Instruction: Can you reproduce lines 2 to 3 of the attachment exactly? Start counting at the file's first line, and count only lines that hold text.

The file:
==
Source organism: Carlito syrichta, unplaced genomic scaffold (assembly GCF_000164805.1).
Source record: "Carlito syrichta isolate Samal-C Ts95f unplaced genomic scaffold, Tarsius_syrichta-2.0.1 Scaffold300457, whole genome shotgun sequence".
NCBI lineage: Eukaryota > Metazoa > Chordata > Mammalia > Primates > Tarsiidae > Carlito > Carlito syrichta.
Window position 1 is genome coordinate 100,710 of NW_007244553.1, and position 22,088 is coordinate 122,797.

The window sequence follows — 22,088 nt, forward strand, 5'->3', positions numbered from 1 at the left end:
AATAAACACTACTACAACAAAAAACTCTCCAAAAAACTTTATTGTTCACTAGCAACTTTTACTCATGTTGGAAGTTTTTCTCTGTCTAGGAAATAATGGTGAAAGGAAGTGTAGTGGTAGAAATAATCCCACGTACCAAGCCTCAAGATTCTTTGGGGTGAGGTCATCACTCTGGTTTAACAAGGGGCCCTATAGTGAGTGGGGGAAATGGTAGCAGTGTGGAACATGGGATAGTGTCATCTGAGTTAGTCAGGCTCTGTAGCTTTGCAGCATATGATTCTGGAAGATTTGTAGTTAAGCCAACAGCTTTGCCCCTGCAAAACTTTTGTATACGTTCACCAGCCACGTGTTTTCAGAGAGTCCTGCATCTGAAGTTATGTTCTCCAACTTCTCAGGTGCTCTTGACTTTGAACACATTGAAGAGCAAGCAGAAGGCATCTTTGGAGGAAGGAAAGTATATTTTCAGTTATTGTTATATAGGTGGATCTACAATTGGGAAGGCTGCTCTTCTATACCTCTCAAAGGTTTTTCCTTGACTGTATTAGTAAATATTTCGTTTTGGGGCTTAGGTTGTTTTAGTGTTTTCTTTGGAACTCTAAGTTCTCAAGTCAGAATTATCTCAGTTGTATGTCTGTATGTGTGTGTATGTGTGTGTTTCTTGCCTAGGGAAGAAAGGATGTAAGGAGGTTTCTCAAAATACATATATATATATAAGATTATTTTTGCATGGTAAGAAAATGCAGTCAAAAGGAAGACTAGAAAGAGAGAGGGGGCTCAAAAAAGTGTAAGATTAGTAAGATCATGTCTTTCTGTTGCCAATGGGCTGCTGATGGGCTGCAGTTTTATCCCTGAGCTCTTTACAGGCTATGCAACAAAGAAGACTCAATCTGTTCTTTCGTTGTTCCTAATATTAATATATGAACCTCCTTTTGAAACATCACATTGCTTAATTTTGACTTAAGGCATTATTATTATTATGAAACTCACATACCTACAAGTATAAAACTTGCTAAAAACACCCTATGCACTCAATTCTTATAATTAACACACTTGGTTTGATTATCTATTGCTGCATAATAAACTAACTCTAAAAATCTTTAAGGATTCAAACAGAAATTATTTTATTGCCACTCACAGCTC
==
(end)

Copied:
Source record: "Carlito syrichta isolate Samal-C Ts95f unplaced genomic scaffold, Tarsius_syrichta-2.0.1 Scaffold300457, whole genome shotgun sequence".
NCBI lineage: Eukaryota > Metazoa > Chordata > Mammalia > Primates > Tarsiidae > Carlito > Carlito syrichta.